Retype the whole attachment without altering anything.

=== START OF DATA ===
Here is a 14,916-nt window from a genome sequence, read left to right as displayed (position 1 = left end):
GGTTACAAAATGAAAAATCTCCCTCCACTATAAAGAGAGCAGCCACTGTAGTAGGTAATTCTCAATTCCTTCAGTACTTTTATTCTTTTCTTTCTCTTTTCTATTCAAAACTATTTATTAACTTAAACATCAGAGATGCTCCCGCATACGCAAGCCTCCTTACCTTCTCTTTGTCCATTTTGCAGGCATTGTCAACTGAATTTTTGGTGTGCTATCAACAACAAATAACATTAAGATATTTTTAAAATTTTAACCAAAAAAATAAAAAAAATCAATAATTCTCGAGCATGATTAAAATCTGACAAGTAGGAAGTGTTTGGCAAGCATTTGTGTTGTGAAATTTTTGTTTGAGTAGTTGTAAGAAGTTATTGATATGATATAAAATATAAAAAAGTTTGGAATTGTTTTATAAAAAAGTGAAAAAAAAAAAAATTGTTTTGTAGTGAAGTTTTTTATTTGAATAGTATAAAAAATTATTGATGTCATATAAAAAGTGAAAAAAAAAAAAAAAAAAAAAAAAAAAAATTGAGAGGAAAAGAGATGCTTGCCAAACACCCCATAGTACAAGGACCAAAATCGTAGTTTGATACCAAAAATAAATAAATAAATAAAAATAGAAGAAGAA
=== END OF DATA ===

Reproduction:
Here is a 14,916-nt window from a genome sequence, read left to right as displayed (position 1 = left end):
GGTTACAAAATGAAAAATCTCCCTCCACTATAAAGAGAGCAGCCACTGTAGTAGGTAATTCTCAATTCCTTCAGTACTTTTATTCTTTTCTTTCTCTTTTCTATTCAAAACTATTTATTAACTTAAACATCAGAGATGCTCCCGCATACGCAAGCCTCCTTACCTTCTCTTTGTCCATTTTGCAGGCATTGTCAACTGAATTTTTGGTGTGCTATCAACAACAAATAACATTAAGATATTTTTAAAATTTTAACCAAAAAAATAAAAAAAATCAATAATTCTCGAGCATGATTAAAATCTGACAAGTAGGAAGTGTTTGGCAAGCATTTGTGTTGTGAAATTTTTGTTTGAGTAGTTGTAAGAAGTTATTGATATGATATAAAATATAAAAAAGTTTGGAATTGTTTTATAAAAAAGTGAAAAAAAAAAAAATTGTTTTGTAGTGAAGTTTTTTATTTGAATAGTATAAAAAATTATTGATGTCATATAAAAAGTGAAAAAAAAAAAAAAAAAAAAAAAAAAAAATTGAGAGGAAAAGAGATGCTTGCCAAACACCCCATAGTACAAGGACCAAAATCGTAGTTTGATACCAAAAATAAATAAATAAATAAAAATAGAAGAAGAA